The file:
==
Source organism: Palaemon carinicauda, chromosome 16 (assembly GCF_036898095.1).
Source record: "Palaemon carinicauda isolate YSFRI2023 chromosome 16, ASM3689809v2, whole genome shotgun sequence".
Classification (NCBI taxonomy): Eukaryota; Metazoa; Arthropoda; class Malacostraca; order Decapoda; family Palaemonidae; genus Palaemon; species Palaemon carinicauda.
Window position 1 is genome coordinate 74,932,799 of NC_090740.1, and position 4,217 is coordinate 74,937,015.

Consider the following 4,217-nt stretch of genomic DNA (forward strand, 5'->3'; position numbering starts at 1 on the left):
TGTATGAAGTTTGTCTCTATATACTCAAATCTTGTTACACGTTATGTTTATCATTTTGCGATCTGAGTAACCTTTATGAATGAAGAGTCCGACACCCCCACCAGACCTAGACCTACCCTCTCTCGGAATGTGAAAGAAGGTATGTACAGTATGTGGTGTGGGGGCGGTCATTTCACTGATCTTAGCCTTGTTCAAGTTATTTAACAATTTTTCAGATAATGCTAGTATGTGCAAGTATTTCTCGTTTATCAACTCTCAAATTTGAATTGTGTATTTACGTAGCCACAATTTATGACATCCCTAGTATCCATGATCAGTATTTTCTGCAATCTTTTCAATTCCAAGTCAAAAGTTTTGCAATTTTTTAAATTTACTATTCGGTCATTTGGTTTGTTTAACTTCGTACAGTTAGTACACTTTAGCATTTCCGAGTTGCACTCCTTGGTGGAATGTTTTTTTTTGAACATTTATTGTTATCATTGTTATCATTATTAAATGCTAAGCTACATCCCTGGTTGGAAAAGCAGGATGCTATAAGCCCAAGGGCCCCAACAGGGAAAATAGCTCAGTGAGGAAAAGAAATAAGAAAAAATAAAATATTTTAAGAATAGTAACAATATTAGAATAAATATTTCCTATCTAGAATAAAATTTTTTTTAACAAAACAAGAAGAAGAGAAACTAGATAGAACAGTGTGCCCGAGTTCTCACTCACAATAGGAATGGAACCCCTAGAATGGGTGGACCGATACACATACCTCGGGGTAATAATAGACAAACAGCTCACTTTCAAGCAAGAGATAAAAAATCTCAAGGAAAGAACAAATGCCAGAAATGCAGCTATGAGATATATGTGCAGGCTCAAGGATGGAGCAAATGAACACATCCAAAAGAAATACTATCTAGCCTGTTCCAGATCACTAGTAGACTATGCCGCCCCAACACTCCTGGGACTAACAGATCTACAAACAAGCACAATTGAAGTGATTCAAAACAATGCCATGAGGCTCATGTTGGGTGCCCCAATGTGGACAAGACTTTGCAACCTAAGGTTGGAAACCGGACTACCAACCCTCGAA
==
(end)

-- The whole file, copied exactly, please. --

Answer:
Source organism: Palaemon carinicauda, chromosome 16 (assembly GCF_036898095.1).
Source record: "Palaemon carinicauda isolate YSFRI2023 chromosome 16, ASM3689809v2, whole genome shotgun sequence".
Classification (NCBI taxonomy): Eukaryota; Metazoa; Arthropoda; class Malacostraca; order Decapoda; family Palaemonidae; genus Palaemon; species Palaemon carinicauda.
Window position 1 is genome coordinate 74,932,799 of NC_090740.1, and position 4,217 is coordinate 74,937,015.

Consider the following 4,217-nt stretch of genomic DNA (forward strand, 5'->3'; position numbering starts at 1 on the left):
TGTATGAAGTTTGTCTCTATATACTCAAATCTTGTTACACGTTATGTTTATCATTTTGCGATCTGAGTAACCTTTATGAATGAAGAGTCCGACACCCCCACCAGACCTAGACCTACCCTCTCTCGGAATGTGAAAGAAGGTATGTACAGTATGTGGTGTGGGGGCGGTCATTTCACTGATCTTAGCCTTGTTCAAGTTATTTAACAATTTTTCAGATAATGCTAGTATGTGCAAGTATTTCTCGTTTATCAACTCTCAAATTTGAATTGTGTATTTACGTAGCCACAATTTATGACATCCCTAGTATCCATGATCAGTATTTTCTGCAATCTTTTCAATTCCAAGTCAAAAGTTTTGCAATTTTTTAAATTTACTATTCGGTCATTTGGTTTGTTTAACTTCGTACAGTTAGTACACTTTAGCATTTCCGAGTTGCACTCCTTGGTGGAATGTTTTTTTTTGAACATTTATTGTTATCATTGTTATCATTATTAAATGCTAAGCTACATCCCTGGTTGGAAAAGCAGGATGCTATAAGCCCAAGGGCCCCAACAGGGAAAATAGCTCAGTGAGGAAAAGAAATAAGAAAAAATAAAATATTTTAAGAATAGTAACAATATTAGAATAAATATTTCCTATCTAGAATAAAATTTTTTTTAACAAAACAAGAAGAAGAGAAACTAGATAGAACAGTGTGCCCGAGTTCTCACTCACAATAGGAATGGAACCCCTAGAATGGGTGGACCGATACACATACCTCGGGGTAATAATAGACAAACAGCTCACTTTCAAGCAAGAGATAAAAAATCTCAAGGAAAGAACAAATGCCAGAAATGCAGCTATGAGATATATGTGCAGGCTCAAGGATGGAGCAAATGAACACATCCAAAAGAAATACTATCTAGCCTGTTCCAGATCACTAGTAGACTATGCCGCCCCAACACTCCTGGGACTAACAGATCTACAAACAAGCACAATTGAAGTGATTCAAAACAATGCCATGAGGCTCATGTTGGGTGCCCCAATGTGGACAAGACTTTGCAACCTAAGGTTGGAAACCGGACTACCAACCCTCGAA